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Design and fabrication of 3D-printed stretchable tactile sensors

(Nanowerk News) Researchers at the University of Minnesota, led by Professor Michael C. McAlpine, have developed a series of novel inks, which can be cured at room temperature with tunable printability, high flexibility, electrical conductivity, and sensitivity.
As the team reports in Advanced Materials ("3D Printed Stretchable Tactile Sensors"), the inks were used to manufacture 3D tactile sensors under mild conditions on a free-form surface using multimaterial 3D printing and inverse engineering techniques.
Tactile sensor design principle and 3D printing procedure
Tactile sensor design principle and 3D printing procedure. a) Schematic of the tactile sensor consisting of a base layer, top and bottom electrodes, an isolating layer, a sensor layer, and a supporting layer. b) Side and c) top view of the tactile sensor. d) 3D printing process of the sensor on a glass substrate in eight sequential steps. In step I, a 4 × 4 mm2 silicone base layer is printed. In step II, a 3 × 3 mm2 bottom electrode layer is printed using the 75 wt% Ag/silicone ink. In step III, a 1 mm tall, 150 µm thick cylinder wall with a radius of 350 µm is printed using the 68 wt% Ag/silicone ink as the sensor layer. In step IV, a 3 × 3 mm2 isolating layer is printed using the silicone ink. In step V, a 3 × 3 mm2 supporting layer with a thickness of 0.8 mm is printed using the 40 wt% Pluronic ink. In step VI, a 2 × 2 mm2 top electrode layer is printed using the 75 wt% Ag/silicone ink. In step VII, the supporting layer is removed by immersing the sensor in water for 3 hours. Finally, in step VIII, the sensor is dried for completion. (© Wiley-VCH Verlag) (click on image to enlarge)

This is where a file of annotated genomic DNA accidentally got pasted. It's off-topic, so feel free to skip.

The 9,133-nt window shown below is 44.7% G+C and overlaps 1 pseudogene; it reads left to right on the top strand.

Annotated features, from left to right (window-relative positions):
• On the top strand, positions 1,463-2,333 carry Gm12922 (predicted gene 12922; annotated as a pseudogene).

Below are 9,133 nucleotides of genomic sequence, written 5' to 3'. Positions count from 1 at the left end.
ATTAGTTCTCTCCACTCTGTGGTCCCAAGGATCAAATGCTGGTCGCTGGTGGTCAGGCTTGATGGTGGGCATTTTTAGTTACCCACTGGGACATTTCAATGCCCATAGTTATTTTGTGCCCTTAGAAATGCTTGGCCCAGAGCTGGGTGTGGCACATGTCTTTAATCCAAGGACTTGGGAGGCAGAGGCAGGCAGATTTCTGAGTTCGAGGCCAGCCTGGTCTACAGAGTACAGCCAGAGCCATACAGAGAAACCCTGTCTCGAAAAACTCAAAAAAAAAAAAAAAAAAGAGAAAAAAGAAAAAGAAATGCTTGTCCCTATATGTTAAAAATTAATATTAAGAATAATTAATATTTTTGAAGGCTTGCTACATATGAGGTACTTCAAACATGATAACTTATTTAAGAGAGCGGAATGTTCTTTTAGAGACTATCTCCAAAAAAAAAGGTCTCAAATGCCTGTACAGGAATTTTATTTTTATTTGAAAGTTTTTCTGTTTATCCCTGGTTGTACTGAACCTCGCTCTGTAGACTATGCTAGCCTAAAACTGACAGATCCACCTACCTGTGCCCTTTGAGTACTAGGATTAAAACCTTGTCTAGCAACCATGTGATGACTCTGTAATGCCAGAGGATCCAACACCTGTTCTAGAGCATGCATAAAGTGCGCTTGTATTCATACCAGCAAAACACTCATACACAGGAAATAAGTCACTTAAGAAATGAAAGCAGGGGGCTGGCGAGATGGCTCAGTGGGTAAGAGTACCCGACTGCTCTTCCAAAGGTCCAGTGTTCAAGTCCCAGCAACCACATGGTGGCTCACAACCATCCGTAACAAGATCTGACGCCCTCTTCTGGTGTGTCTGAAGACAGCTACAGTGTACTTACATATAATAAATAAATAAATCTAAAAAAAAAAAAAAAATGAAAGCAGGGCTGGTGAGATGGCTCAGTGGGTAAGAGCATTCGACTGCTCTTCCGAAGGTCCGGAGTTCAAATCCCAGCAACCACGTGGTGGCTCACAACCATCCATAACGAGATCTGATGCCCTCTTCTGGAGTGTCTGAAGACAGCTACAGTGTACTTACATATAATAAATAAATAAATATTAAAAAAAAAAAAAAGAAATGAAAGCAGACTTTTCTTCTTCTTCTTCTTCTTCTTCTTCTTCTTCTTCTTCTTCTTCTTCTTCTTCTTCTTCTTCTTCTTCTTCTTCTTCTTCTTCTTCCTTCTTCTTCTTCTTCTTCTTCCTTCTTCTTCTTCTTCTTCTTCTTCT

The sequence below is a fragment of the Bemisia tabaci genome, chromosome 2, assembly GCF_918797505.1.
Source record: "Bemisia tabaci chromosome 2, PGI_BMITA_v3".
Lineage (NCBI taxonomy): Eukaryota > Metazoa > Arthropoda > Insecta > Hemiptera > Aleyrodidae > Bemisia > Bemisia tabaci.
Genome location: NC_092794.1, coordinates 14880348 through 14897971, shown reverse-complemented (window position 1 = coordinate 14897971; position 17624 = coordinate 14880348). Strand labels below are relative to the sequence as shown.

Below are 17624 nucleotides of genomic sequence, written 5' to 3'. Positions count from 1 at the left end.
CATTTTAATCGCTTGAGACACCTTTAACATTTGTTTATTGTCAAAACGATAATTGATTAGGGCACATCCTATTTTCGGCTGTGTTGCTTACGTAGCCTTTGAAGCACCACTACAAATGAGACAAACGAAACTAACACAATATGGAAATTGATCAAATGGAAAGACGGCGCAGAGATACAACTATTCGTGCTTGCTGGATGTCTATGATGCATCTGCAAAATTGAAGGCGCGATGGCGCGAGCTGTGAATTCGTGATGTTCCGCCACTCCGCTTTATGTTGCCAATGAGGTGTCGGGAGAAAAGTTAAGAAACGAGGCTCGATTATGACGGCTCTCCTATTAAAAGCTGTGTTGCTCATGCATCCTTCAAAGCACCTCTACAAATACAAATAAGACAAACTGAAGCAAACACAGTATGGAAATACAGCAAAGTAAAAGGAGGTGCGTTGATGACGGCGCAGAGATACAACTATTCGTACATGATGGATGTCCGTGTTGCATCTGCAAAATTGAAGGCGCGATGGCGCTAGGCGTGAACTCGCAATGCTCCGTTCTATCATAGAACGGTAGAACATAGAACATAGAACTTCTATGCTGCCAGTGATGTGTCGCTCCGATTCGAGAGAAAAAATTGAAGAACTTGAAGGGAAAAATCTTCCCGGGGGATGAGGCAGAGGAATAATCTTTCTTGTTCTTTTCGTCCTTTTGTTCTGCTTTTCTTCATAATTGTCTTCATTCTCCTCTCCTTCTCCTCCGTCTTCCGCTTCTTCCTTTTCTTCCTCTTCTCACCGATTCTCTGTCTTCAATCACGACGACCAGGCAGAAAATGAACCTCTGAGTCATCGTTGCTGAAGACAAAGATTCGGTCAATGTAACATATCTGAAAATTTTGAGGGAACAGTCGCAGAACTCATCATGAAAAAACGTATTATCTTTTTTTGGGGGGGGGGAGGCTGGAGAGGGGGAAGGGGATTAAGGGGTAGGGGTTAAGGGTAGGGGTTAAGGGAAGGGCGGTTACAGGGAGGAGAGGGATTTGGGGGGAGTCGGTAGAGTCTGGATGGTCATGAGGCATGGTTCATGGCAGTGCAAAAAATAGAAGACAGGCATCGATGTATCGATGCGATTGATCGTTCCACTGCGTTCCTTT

The printed flexible, stretchable, and sensitive sensors were found proven to be capable of detecting and differentiating human movements, including radial pulse, and finger pressing and bending.
The researchers point out that their work represents a proof-of-concept illustration that image-coupled 3D multimaterial printing approaches can facilitate customized wearable devices in previously inaccessible ways.
Development of a custom-built multifunctional 3D printing process, combined with functional inks, is at the core of this approach and determines the features of the final devices.
3D scanning and reverse engineering allowed the team to design the specific geometry to fit the curved surface. Mechanical and computational tools enabled them to design, analyze, and optimize the integrity of the devices.
A one-pot multimaterial 3D printing process provided the researchers with the ability to integrate various functional inks into a 3D sensor with a conformal design and high performance.
This combination of complex geometries and sophisticated functions offers a proof-of-concept approach for the next generation of wearable devices.
Future studies will focus on several directions including: 1) further optimization of the inks, including incorporation of semiconducting materials and devices; 2) development of other critical devices such as temperature sensors to monitor tissue; and 3) development of new 3D printing platforms with closed-loop feedback control for real-time printing of objects on arbitrary and moving substrates.
"Overall, we expect that our methodologies will open new routes to fabricating various sensors with the potential for advancing prosthetic skins, bionic organs, and human–machine interfaces," conclude the authors.
Source: Wiley
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